Sunday, March 15, 2009

Uncle Bill

photo courtesy of Mike Foley

Yesterday, I along with a multitude of people throughout the islands and from different countries paid our last respects and bade a fond aloha to "Uncle Bill," William Kauaiwiulaokalani Wallace III. He was and still is a very good uncle. I say still is, because although he is gone in the flesh, his spirit lives on, and though I don't see him; I know he is there alive and well in the spirit world.

I just wanted to take a moment to remember him. He accomplished so much in his life. He was a young 60 years of age when he passed away, but he had lived a very full and awe inspiring life. He was a lawyer, judge, professor, kumu hula, and a very loving father. If I know anything about Uncle Bill, it is that he LOVES his family, and although he has tons and tons of extended family, myself included ;) it is like EVERYONE is related to him... for reals :) He treated everyone as his family and everyone loved and respected him as such too.

Uncle Bill was one of my professors at BYUH. One thing that stands out the most from what I learned from him, is that it is very important to KNOW WHO YOU ARE. I was taught this from my parents, grandparents, church leaders, and friends. It is something I was taught is important as I was growing up and I understand that it is important, and in one of Uncle Bill's classes I had had a true "Ah Hahhhhh," moment.

We were reading through the book, Vaka: Saga of a Polynesian Canoe (a very good book for anyone interested in a good read about the populating of the Polynesian islands). Uncle Bill was generating a discussion of our reading assignment and rather than trying to explain what the author meant, he "did" it. We were covering a section about the importance of genealogy. Upon stopping and visiting an island populated with lethally fierce people, the main character was able to stay alive by greeting the islanders' with a chant of his genealogy. The royal leaders or ali'i of the different island kingdoms maintained strong ties by intermarrying. By chanting his genealogy, the main character renewed those bonds of family and was welcomed with open arms and love.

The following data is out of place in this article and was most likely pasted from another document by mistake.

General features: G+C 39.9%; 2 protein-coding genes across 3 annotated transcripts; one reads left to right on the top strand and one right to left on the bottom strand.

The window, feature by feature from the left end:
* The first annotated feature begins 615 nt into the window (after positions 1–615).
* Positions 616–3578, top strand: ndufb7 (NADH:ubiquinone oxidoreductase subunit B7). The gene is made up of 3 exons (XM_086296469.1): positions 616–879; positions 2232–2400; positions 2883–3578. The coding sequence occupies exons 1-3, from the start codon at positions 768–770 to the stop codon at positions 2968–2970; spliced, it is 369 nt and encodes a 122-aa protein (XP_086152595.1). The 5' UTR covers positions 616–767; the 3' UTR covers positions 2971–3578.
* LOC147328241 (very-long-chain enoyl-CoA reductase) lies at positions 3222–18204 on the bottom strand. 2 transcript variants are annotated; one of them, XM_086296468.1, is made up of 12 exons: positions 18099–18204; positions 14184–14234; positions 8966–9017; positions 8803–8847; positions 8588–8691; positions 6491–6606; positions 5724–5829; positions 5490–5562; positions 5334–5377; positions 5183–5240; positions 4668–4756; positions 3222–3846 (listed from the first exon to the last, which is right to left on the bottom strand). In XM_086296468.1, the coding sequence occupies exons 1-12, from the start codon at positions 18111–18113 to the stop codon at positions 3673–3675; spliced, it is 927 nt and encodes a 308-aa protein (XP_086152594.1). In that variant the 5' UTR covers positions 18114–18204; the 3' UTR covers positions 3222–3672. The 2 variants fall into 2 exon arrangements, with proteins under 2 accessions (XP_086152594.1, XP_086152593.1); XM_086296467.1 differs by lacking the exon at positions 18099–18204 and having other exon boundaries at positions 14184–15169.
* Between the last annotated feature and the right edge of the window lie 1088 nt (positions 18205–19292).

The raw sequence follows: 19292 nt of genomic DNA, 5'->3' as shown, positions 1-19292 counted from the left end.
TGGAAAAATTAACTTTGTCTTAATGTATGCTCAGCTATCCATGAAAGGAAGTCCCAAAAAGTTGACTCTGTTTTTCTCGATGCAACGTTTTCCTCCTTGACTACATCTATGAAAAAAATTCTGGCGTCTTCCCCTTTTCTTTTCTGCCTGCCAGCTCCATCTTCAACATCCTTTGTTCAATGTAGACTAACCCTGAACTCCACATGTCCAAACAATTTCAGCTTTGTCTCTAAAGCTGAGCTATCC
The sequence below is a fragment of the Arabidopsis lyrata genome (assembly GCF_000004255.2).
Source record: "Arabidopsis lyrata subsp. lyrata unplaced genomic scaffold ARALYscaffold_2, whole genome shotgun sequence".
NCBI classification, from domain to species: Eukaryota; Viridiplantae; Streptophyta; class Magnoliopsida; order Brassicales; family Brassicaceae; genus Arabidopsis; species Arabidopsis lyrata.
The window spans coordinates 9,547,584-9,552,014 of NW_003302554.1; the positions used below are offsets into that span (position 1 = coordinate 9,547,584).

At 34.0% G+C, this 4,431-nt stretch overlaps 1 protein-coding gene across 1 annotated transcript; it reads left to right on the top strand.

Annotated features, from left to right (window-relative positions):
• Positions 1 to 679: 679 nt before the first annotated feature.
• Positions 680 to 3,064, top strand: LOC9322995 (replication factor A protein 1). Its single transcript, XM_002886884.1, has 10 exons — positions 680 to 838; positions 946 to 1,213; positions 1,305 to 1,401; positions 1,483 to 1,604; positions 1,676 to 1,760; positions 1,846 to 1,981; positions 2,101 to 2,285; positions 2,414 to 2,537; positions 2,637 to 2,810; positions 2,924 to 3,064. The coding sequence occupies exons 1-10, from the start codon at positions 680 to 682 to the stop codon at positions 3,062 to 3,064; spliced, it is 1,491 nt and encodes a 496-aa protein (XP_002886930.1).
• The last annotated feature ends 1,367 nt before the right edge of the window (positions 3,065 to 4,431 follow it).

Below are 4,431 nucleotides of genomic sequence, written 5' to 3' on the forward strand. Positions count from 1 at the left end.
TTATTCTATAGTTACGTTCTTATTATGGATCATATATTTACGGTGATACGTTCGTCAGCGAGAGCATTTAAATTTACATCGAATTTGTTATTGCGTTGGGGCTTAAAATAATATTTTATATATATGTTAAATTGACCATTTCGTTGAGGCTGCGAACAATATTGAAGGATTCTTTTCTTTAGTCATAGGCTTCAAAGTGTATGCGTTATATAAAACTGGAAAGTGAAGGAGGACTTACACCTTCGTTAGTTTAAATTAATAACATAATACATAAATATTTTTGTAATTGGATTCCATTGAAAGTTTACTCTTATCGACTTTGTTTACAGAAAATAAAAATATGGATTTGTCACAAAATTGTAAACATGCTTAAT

Uncle Bill went on to chant his genealogy, five generations from the past to him in the present. I totally felt "chicken skin," and not cause my chinese sign is the rooster :) LOLOL. All the blocks of information I was taught growing up clicked right into place. He then went on to display his skill as a kumu hula and demonstrated through dance. I was totally amazed. He was such a beautiful dancer and chanter. He could have easily done that in his life and been renowned for it, but Uncle Bill chose education and the law and those of us who were his students have truly been blessed.

His lesson was further instilled because he assigned each of us to do the same with our own genealogy. We had to start from five generations back to us in the present and we had to get up and present it to the class. I felt very proud being able to do that. With each generation I recited I felt the mana of who I am, who I came from, and that they and I are one and the same. It was a very powerful personal and wonderful experience.

I remember him for this and for the love of family that he always shared with me. I know he is in a better place. I know he and Auntie Niki are reunited again in love and joy. We who are left behind are the ones suffering the loss of a great man and a good loving caring leader, while those in Heaven joyously welcome him home.